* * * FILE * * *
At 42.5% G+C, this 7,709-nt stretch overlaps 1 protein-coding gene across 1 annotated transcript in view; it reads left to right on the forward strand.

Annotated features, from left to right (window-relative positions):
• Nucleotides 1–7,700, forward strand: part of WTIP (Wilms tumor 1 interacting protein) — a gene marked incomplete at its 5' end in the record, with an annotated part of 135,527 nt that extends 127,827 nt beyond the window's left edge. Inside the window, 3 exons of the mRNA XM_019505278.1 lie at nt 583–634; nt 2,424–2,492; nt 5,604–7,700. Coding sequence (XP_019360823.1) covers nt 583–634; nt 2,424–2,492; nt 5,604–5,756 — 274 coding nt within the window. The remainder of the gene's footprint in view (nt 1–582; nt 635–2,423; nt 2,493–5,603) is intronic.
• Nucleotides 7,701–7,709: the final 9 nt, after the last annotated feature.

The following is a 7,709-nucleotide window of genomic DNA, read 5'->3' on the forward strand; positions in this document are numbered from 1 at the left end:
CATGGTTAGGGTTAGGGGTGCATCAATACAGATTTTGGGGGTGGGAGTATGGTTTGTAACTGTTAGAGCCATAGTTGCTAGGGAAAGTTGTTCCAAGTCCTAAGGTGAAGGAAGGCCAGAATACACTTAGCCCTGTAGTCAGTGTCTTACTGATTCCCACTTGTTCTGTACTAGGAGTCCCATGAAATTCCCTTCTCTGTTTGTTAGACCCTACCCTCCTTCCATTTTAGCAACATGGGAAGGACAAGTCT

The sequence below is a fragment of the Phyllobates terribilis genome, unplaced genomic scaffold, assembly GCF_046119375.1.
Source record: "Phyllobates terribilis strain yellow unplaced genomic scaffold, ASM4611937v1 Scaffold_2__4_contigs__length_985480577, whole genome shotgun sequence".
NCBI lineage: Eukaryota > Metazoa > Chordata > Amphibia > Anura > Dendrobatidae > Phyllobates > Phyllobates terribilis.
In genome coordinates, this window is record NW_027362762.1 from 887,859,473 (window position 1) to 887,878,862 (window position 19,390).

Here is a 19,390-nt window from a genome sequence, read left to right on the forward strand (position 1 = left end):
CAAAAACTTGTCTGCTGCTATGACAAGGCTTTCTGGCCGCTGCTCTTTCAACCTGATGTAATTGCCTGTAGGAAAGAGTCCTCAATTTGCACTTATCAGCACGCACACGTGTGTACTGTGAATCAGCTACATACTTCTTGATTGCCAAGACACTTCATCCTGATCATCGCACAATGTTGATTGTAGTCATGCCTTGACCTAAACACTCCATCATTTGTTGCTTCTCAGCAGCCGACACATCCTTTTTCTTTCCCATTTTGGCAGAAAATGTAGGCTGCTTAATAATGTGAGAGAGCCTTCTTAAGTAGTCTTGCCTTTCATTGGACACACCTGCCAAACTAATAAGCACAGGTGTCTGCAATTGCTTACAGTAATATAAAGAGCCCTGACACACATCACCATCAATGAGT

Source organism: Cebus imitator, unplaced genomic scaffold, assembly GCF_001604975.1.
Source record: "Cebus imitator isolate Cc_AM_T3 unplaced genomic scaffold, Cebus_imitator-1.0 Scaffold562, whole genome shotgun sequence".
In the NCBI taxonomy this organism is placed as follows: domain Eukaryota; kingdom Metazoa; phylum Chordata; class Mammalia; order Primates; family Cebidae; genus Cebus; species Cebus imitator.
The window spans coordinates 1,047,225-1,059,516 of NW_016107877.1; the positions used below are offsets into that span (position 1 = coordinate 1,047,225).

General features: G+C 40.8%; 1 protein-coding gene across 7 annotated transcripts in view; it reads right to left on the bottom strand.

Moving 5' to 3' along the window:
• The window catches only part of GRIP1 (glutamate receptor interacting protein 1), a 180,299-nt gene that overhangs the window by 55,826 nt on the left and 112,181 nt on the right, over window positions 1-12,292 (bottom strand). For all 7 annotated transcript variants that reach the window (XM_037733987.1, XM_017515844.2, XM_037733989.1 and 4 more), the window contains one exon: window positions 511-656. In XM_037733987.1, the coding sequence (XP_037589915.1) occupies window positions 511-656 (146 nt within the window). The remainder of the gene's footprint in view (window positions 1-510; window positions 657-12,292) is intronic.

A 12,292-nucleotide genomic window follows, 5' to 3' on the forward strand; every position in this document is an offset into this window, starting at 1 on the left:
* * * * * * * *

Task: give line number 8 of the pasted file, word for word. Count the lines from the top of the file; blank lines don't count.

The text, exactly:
Source record: "Phyllobates terribilis strain yellow unplaced genomic scaffold, ASM4611937v1 Scaffold_2__4_contigs__length_985480577, whole genome shotgun sequence".